How­ev­er, as a con­se­quence of the new CymaBay da­ta, the two PPAR ag­o­nists now look more sim­i­lar than dif­fer­ent, he said. “CymaBay may be at a sig­nif­i­cant dis­ad­van­tage mov­ing for­ward as we be­lieve that even if PPAR ag­o­nism is suc­cess­ful in Gen­fit’s Phase 3 tri­al, with­out any clear signs of dif­fer­en­ti­a­tion, CymaBay may have an up­hill bat­tle as they work to catch up to Gen­fit in NASH. If elafi­bra­nor fails in NASH, it would prob­a­bly be pre­dic­tive of the out­come of se­ladel­par in NASH. Ei­ther way, we think this makes the PPAR class, as a whole, look like a less sig­nif­i­cant com­pet­i­tive threat to OCA.”

Oth­er ma­jor NASH con­tenders — Gilead $GILD (fail in Phase III) and In­ter­cept $ICPT (mixed win in Phase III) — have dis­closed the top line num­bers of their late-stage tri­als. In­ter­cept is poised to sub­mit its mar­ket­ing ap­pli­ca­tion lat­er this year.

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His­toric drug pric­ing re­forms pass; Pfiz­er ac­quires GBT; The long search for non-opi­oid pain drugs; and more

Welcome back to Endpoints Weekly, your review of the week’s top biopharma headlines. Want this in your inbox every Saturday morning? Current Endpoints readers can visit their reader profile to add Endpoints Weekly. New to Endpoints? Sign up here.

The Endpoints Weekly has officially crossed the 60,000 mark on subscribers — thanks to all of your support. As the editorial team grows, we’ve been able to do a lot more, with many of those on display this week. Be sure to check out Lei Lei Wu’s deep dive on pain R&D. If you missed it, you may also rewatch her companion panel here.

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Gold for adults, sil­ver for in­fants: Pfiz­er's Pre­vnar 2.0 head­ed to FDA months af­ter Mer­ck­'s green light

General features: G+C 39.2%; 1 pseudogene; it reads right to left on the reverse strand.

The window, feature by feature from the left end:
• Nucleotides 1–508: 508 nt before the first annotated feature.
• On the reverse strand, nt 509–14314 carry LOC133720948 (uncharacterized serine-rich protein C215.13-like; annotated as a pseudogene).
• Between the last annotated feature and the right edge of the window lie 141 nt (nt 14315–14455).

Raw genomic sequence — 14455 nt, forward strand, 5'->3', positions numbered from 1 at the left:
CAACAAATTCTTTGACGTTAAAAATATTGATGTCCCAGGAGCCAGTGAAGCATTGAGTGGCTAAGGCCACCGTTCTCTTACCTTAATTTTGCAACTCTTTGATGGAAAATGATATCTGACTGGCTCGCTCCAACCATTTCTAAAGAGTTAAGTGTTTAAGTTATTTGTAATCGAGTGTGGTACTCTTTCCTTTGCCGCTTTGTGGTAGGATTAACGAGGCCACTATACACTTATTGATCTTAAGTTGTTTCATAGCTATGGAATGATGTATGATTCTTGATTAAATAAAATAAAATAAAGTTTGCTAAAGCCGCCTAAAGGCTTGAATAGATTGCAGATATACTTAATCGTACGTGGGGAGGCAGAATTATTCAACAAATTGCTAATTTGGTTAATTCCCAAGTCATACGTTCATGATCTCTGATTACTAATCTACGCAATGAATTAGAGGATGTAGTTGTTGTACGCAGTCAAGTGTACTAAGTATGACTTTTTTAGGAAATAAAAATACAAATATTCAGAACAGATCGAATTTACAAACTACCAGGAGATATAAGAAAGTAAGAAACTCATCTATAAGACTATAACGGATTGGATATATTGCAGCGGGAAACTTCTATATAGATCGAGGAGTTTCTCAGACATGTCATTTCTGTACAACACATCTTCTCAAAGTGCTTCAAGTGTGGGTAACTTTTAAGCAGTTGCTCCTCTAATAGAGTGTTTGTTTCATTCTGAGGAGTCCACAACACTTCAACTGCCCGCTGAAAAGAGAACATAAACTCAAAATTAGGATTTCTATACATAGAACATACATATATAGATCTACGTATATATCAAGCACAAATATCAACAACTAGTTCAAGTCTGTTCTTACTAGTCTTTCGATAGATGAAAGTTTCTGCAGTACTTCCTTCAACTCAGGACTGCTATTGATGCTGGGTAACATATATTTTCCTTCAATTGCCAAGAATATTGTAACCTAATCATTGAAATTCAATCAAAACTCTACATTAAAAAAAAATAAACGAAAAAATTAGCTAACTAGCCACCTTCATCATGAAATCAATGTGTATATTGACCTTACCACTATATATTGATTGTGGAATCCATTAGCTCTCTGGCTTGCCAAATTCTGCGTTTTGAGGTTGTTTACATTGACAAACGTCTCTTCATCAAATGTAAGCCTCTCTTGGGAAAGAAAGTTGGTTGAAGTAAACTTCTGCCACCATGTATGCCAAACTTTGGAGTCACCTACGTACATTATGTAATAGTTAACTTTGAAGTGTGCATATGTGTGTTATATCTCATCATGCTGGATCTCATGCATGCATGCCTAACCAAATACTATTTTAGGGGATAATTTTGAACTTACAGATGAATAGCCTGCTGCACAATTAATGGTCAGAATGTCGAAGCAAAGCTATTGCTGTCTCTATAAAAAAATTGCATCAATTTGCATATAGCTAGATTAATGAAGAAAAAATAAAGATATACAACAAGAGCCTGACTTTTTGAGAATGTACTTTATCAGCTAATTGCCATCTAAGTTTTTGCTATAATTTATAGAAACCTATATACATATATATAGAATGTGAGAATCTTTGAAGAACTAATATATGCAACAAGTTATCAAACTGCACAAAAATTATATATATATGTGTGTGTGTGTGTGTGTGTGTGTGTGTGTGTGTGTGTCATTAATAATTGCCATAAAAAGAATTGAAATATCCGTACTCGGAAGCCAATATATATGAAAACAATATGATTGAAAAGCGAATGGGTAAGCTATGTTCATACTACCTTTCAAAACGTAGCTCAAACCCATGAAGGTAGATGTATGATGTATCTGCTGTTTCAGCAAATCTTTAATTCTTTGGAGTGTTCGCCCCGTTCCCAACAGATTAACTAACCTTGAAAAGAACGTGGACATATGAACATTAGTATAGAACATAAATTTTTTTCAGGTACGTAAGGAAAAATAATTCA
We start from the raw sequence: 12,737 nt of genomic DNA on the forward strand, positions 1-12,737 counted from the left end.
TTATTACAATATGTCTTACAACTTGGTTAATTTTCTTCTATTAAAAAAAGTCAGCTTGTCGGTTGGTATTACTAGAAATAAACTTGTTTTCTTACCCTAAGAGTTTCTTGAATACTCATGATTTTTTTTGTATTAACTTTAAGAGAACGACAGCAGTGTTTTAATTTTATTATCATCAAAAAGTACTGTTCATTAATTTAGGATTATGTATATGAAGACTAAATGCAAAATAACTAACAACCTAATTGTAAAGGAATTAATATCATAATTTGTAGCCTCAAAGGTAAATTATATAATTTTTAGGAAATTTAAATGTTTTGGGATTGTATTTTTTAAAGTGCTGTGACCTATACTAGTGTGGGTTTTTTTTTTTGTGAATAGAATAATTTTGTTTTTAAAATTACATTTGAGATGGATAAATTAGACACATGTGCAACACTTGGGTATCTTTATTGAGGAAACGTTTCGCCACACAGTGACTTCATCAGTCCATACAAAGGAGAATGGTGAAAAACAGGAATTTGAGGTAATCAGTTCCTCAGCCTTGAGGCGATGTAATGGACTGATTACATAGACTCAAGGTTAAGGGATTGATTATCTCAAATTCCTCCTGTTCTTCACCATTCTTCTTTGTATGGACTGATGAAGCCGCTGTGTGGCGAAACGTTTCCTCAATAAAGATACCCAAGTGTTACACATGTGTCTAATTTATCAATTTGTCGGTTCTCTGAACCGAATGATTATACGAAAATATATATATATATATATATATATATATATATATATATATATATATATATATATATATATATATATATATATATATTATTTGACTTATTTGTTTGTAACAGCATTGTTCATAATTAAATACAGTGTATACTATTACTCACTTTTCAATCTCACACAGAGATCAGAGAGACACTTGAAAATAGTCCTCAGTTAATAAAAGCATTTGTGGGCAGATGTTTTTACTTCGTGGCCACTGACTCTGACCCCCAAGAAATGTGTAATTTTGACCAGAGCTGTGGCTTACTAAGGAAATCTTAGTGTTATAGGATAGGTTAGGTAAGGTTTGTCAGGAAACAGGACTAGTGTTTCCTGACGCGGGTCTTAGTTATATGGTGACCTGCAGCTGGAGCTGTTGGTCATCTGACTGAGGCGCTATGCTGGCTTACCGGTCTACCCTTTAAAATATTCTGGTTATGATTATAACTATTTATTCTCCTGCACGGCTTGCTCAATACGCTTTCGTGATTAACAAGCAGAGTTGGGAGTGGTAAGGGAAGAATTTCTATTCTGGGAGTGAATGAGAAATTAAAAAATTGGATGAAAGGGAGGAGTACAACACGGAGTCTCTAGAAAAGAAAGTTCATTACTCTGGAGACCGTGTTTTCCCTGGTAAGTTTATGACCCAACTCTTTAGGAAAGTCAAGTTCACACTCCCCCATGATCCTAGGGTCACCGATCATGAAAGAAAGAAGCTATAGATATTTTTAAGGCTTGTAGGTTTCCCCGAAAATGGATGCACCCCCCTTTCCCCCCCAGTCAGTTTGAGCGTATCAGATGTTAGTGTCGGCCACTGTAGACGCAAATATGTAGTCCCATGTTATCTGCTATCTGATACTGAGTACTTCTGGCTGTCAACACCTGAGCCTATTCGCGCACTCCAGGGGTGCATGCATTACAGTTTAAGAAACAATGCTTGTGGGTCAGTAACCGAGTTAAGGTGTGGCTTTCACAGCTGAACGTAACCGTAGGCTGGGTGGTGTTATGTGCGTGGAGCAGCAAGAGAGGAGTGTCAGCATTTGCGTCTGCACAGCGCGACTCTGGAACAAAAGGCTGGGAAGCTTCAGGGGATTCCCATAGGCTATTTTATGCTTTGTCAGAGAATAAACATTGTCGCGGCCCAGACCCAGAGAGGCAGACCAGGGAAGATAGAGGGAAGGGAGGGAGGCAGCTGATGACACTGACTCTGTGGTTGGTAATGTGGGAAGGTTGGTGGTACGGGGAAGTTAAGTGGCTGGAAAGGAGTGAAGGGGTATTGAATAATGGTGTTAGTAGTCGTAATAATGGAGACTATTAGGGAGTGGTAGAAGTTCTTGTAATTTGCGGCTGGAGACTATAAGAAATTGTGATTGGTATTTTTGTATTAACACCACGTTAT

Pfizer was first to the finish line for the next-gen pneumococcal vaccine in adults, but Merck beat its rival with a jab for children in June.

Now, two months after Merck’s 15-valent Vaxneuvance won the FDA stamp of approval for kids, Pfizer is out with some late-stage data on its 20-valent shot for infants.

Known as Prevnar 20 for adults, Pfizer’s 20vPnC will head to the FDA by the end of this year for an approval request in infants, the Big Pharma said Friday morning. Discussions with the FDA will occur first and more late-stage pediatric trials are expected to read out soon, informing the regulatory pathway in other countries and regions.

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Seagen interim CEO Roger Dansey and Daiichi Sankyo CEO Sunao Manabe

Paving the way for Mer­ck­'s buy­out, Seagen los­es ar­bi­tra­tion dis­pute with Dai­ichi over ADC tech

As Seagen awaits a final buyout offer from Merck that could be in the territory of $40 billion, Seagen revealed Friday afternoon that it lost an arbitration dispute with Daiichi Sankyo relating to the companies’ 2008 collaboration around the use of antibody-drug conjugate (ADC) technology.

But that loss likely won’t matter much when it comes to Merck’s deal.

After breaking off its pact with Daiichi in mid-2015, the two companies battled over “linker” tech — a chemical bridge between an ADC’s antibody component and the cytotoxic payload — that Seagen claims Daiichi would improve upon and implement in its current generation of ADCs.